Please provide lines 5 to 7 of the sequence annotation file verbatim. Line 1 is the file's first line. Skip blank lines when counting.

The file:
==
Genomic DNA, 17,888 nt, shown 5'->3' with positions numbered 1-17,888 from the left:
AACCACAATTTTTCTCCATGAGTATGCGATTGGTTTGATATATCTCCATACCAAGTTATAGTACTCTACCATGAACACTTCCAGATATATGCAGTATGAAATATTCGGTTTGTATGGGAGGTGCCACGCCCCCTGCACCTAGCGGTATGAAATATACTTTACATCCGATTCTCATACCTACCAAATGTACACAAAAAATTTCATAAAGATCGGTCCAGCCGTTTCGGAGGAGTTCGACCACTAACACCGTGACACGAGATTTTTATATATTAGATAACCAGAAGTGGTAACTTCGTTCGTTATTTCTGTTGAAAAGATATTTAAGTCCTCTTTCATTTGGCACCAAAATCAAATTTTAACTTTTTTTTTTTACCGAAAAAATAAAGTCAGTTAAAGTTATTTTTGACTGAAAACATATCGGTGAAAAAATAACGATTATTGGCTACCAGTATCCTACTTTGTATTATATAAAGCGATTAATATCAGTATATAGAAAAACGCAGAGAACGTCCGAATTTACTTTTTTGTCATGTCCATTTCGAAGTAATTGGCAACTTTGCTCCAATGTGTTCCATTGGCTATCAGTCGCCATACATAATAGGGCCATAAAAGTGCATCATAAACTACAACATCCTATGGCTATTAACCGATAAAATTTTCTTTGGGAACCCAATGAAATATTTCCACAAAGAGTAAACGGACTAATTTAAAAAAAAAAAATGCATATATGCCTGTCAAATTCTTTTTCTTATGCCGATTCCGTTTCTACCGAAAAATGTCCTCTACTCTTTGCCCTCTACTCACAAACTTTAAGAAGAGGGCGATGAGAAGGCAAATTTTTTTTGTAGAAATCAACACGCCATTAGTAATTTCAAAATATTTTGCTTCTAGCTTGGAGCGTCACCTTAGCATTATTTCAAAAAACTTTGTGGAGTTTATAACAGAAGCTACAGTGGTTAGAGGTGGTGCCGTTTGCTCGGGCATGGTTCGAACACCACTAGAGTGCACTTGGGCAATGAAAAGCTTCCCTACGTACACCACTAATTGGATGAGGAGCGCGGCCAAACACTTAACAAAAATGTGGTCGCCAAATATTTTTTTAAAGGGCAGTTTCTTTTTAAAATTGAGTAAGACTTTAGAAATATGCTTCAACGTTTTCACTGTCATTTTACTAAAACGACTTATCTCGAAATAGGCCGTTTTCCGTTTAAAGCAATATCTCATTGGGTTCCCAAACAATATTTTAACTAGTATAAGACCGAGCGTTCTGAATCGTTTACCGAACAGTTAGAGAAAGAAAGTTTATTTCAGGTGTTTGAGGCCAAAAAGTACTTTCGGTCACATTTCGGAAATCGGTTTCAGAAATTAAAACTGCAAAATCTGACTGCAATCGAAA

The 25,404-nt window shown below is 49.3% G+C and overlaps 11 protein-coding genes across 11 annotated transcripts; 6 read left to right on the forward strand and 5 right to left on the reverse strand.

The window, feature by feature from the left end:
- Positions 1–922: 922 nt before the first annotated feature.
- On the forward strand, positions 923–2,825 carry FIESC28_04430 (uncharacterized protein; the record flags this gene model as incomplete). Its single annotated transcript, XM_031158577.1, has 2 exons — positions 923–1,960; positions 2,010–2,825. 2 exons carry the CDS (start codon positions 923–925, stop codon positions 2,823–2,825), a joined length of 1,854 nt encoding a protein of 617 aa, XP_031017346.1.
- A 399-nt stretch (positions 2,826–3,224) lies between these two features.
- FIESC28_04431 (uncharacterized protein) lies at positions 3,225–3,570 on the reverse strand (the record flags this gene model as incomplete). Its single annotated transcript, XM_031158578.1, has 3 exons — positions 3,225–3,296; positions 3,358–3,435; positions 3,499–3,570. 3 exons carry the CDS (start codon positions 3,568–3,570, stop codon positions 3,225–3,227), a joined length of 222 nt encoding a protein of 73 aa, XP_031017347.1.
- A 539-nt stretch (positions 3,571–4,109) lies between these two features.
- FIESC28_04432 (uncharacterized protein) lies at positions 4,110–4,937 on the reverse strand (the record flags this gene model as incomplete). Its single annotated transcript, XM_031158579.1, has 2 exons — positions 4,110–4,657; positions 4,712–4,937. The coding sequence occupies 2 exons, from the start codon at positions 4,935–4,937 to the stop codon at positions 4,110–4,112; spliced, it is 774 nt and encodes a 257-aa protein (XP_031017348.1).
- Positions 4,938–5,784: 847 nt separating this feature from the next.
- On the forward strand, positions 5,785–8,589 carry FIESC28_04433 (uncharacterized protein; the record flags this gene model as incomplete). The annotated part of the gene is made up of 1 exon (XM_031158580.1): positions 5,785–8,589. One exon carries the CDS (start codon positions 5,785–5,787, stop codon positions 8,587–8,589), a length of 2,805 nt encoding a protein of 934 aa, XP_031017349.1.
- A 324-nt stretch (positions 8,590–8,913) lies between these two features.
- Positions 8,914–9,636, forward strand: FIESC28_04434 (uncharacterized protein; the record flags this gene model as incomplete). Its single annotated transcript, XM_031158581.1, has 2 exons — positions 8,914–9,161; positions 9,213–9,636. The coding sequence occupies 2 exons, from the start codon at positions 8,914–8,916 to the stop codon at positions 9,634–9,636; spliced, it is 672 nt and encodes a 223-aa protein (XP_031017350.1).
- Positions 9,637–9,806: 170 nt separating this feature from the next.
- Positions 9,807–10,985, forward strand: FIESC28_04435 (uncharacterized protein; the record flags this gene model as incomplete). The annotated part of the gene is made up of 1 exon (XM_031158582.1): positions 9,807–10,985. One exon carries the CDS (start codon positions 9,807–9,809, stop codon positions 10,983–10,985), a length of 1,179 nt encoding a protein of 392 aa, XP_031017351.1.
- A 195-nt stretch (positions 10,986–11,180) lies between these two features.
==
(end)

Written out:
- Positions 1–922: 922 nt before the first annotated feature.
- On the forward strand, positions 923–2,825 carry FIESC28_04430 (uncharacterized protein; the record flags this gene model as incomplete). Its single annotated transcript, XM_031158577.1, has 2 exons — positions 923–1,960; positions 2,010–2,825. 2 exons carry the CDS (start codon positions 923–925, stop codon positions 2,823–2,825), a joined length of 1,854 nt encoding a protein of 617 aa, XP_031017346.1.
- A 399-nt stretch (positions 2,826–3,224) lies between these two features.